The United States is likely to redeploy thousands of military personnel from Germany to neighboring Poland, President Donald Trump said Wednesday, after a meeting with his Polish counterpart Andrzej Duda in Washington.
U.S. troops in Europe were the main topic on the table at the meeting, ERR's online news in Estonian reports, citing AP and BNS.
Poland joined NATO in 1999, five years before Estonia; both countries, together with Lithuania and Latvia, have NATO Enhanced Forward Presence (eFP) battlegroups operating on a rotational basis. Poland's eFP is U.S.-led, Estonia's is U.K.-led, and has been bolstered by personnel from France, Belgium and Denmark.
In addition, as NATO members, the Baltic States get the use of alliance air forces - including Poland's - in Baltic air policing operations.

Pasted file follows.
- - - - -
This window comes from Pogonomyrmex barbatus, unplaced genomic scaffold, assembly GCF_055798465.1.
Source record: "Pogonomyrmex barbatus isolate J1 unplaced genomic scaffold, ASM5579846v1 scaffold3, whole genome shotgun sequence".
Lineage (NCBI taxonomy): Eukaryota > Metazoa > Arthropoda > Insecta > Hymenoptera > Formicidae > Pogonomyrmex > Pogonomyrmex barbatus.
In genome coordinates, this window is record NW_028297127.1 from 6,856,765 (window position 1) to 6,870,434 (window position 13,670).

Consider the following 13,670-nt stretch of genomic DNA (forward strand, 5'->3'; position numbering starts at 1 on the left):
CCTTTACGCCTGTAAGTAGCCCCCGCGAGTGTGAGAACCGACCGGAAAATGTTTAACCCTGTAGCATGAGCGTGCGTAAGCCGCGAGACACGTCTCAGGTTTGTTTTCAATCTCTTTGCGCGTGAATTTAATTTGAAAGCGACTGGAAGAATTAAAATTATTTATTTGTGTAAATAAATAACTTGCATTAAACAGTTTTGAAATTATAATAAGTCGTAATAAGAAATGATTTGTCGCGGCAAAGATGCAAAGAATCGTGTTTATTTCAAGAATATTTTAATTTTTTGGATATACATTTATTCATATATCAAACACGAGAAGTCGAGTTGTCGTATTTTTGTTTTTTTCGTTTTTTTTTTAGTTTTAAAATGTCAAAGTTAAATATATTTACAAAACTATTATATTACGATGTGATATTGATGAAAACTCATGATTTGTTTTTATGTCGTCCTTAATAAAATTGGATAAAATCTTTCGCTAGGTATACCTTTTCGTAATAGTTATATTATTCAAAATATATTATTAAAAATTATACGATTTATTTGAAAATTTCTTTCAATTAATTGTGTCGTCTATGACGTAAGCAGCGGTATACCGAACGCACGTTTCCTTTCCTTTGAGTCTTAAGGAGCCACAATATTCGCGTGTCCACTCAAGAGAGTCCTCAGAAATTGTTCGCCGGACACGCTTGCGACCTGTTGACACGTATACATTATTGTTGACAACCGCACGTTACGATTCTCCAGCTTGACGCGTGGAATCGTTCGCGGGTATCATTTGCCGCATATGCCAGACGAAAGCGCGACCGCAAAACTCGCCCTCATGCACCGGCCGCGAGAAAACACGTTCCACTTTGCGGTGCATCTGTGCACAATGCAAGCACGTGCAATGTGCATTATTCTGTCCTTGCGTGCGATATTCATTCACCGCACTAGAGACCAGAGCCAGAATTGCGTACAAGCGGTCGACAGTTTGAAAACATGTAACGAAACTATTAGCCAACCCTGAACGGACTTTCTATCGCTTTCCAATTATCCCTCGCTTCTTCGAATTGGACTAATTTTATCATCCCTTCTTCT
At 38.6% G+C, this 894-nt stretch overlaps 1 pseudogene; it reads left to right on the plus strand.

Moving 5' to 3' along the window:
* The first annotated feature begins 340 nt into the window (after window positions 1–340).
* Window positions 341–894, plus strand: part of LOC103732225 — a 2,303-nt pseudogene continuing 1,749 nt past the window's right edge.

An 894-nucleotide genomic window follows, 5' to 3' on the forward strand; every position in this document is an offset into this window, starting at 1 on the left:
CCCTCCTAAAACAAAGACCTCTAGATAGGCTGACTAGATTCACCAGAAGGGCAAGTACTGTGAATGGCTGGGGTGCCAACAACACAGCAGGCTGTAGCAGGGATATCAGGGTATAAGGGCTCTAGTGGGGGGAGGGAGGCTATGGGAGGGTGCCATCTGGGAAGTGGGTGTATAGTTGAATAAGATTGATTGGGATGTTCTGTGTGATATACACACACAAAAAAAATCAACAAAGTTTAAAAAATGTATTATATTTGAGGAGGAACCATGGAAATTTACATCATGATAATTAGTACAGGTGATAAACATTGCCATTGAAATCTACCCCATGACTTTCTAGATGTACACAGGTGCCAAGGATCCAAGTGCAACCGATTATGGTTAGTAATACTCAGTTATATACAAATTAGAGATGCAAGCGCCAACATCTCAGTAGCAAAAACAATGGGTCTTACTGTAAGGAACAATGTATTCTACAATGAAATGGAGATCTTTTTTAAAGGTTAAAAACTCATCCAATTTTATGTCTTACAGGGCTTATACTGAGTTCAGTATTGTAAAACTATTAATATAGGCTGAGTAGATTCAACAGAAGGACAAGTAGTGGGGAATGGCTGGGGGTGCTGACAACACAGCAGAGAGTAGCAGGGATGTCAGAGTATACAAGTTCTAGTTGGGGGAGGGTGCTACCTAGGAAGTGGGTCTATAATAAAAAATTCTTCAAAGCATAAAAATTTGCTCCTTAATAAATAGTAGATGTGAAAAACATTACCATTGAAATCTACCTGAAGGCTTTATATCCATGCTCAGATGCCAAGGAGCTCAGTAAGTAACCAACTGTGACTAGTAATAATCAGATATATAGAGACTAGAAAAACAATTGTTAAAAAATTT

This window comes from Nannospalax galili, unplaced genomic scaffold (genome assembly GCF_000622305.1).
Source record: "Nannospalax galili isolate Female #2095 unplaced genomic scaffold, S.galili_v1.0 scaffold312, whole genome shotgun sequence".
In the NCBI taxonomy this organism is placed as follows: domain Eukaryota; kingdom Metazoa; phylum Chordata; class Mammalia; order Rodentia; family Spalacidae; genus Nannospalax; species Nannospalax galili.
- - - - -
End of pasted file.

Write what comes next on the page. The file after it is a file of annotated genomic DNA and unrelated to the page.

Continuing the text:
As reported on ERR News, Trump announced his decision last week to roughly halve the contingent of U.S. forces in Germany to around 25,000, citing concerns over the latter's NATO contributions as the main factor.
Trump has said that at least some of these troops will be redeployed to Poland, though numbers have not been firmed up and logistics, even crossing one internal EU land border, need to be considered, including what to do with forces members' families, children in school etc.
The U.S. Department of Defense is however investigating options of transferring up to 10,000 personnel or over 20 percent of the current Germany complement.
Vying for U.S. attention with Poland and Central and Eastern Europe are other areas of the world including the Pacific region.
Current U.S. numbers in Germany consist of around 47,000 people, both military and civilian, spread across several bases, headquarters and other locations. The largest single base is the Ramstein air base in southwestern Germany.
Editor: Andrew Whyte